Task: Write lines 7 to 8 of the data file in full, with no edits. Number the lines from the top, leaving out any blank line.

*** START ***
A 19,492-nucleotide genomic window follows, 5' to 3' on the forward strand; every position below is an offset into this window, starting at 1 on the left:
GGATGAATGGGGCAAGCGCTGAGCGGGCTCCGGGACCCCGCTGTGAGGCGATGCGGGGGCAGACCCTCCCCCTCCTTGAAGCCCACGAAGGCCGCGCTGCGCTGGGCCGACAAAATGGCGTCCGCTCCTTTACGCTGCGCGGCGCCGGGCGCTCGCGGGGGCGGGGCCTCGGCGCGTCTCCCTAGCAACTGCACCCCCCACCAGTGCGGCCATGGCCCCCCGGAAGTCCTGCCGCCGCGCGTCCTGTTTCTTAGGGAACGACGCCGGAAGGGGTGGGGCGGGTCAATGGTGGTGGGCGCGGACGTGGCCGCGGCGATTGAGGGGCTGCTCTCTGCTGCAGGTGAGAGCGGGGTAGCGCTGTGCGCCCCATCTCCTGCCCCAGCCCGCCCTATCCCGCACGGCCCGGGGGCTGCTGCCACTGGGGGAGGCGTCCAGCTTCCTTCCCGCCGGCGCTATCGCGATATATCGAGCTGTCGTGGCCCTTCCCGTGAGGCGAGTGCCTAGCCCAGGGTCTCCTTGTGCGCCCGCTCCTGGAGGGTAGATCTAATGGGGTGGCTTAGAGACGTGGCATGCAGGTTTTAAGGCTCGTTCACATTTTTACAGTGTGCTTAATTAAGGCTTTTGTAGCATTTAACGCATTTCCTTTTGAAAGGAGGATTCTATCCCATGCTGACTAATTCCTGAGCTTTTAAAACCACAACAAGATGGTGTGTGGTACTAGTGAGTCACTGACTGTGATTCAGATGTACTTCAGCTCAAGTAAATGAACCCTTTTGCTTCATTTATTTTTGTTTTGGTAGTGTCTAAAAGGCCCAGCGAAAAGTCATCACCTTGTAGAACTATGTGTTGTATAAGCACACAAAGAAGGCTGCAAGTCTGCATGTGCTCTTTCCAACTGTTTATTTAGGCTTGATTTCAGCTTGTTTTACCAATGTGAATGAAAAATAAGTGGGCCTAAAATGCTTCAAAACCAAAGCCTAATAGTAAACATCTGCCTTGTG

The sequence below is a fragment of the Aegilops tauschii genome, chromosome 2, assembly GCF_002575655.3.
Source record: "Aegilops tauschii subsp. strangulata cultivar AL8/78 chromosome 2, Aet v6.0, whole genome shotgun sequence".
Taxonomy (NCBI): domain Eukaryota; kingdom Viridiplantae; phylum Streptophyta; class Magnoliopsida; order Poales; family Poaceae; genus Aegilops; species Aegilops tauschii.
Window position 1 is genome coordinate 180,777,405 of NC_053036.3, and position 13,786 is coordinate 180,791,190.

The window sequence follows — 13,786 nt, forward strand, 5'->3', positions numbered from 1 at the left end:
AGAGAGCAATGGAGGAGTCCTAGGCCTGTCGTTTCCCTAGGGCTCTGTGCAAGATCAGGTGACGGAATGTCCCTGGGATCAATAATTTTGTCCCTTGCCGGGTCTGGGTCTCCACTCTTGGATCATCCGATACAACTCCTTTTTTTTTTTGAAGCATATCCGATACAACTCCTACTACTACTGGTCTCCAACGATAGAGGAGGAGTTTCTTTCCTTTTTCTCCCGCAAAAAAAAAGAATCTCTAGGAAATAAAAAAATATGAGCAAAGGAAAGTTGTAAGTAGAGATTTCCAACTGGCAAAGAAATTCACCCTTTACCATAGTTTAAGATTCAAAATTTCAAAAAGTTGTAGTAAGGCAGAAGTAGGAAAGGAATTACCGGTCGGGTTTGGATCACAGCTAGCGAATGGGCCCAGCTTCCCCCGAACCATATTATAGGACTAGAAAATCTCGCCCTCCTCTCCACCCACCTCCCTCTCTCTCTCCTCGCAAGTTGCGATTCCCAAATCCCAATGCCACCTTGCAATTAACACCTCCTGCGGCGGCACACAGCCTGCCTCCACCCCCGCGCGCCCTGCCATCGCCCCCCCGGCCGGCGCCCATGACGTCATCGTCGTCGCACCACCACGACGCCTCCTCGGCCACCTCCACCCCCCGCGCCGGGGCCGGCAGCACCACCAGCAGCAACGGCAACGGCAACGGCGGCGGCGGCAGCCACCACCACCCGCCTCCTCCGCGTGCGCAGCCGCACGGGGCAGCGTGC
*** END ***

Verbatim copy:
The window sequence follows — 13,786 nt, forward strand, 5'->3', positions numbered from 1 at the left end:
AGAGAGCAATGGAGGAGTCCTAGGCCTGTCGTTTCCCTAGGGCTCTGTGCAAGATCAGGTGACGGAATGTCCCTGGGATCAATAATTTTGTCCCTTGCCGGGTCTGGGTCTCCACTCTTGGATCATCCGATACAACTCCTTTTTTTTTTTGAAGCATATCCGATACAACTCCTACTACTACTGGTCTCCAACGATAGAGGAGGAGTTTCTTTCCTTTTTCTCCCGCAAAAAAAAAGAATCTCTAGGAAATAAAAAAATATGAGCAAAGGAAAGTTGTAAGTAGAGATTTCCAACTGGCAAAGAAATTCACCCTTTACCATAGTTTAAGATTCAAAATTTCAAAAAGTTGTAGTAAGGCAGAAGTAGGAAAGGAATTACCGGTCGGGTTTGGATCACAGCTAGCGAATGGGCCCAGCTTCCCCCGAACCATATTATAGGACTAGAAAATCTCGCCCTCCTCTCCACCCACCTCCCTCTCTCTCTCCTCGCAAGTTGCGATTCCCAAATCCCAATGCCACCTTGCAATTAACACCTCCTGCGGCGGCACACAGCCTGCCTCCACCCCCGCGCGCCCTGCCATCGCCCCCCCGGCCGGCGCCCATGACGTCATCGTCGTCGCACCACCACGACGCCTCCTCGGCCACCTCCACCCCCCGCGCCGGGGCCGGCAGCACCACCAGCAGCAACGGCAACGGCAACGGCGGCGGCGGCAGCCACCACCACCCGCCTCCTCCGCGTGCGCAGCCGCACGGGGCAGCGTGC